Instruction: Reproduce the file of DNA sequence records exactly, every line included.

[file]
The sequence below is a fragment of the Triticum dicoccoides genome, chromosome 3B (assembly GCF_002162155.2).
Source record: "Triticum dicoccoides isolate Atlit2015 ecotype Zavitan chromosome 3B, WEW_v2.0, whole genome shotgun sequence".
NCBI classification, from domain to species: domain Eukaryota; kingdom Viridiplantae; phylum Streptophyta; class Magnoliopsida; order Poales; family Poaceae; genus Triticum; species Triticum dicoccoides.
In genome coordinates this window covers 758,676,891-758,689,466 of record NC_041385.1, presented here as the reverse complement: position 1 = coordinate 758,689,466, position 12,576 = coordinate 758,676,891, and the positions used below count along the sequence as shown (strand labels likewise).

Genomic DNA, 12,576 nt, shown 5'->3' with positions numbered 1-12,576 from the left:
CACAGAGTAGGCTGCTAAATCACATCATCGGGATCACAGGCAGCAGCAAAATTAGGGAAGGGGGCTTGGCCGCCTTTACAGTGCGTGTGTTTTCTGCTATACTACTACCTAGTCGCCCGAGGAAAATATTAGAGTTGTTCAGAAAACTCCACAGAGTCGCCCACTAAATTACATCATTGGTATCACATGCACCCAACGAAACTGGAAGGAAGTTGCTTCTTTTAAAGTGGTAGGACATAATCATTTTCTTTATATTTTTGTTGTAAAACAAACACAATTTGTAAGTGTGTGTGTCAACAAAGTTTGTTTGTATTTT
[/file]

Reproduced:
The sequence below is a fragment of the Triticum dicoccoides genome, chromosome 3B (assembly GCF_002162155.2).
Source record: "Triticum dicoccoides isolate Atlit2015 ecotype Zavitan chromosome 3B, WEW_v2.0, whole genome shotgun sequence".
NCBI classification, from domain to species: domain Eukaryota; kingdom Viridiplantae; phylum Streptophyta; class Magnoliopsida; order Poales; family Poaceae; genus Triticum; species Triticum dicoccoides.
In genome coordinates this window covers 758,676,891-758,689,466 of record NC_041385.1, presented here as the reverse complement: position 1 = coordinate 758,689,466, position 12,576 = coordinate 758,676,891, and the positions used below count along the sequence as shown (strand labels likewise).

Genomic DNA, 12,576 nt, shown 5'->3' with positions numbered 1-12,576 from the left:
CACAGAGTAGGCTGCTAAATCACATCATCGGGATCACAGGCAGCAGCAAAATTAGGGAAGGGGGCTTGGCCGCCTTTACAGTGCGTGTGTTTTCTGCTATACTACTACCTAGTCGCCCGAGGAAAATATTAGAGTTGTTCAGAAAACTCCACAGAGTCGCCCACTAAATTACATCATTGGTATCACATGCACCCAACGAAACTGGAAGGAAGTTGCTTCTTTTAAAGTGGTAGGACATAATCATTTTCTTTATATTTTTGTTGTAAAACAAACACAATTTGTAAGTGTGTGTGTCAACAAAGTTTGTTTGTATTTT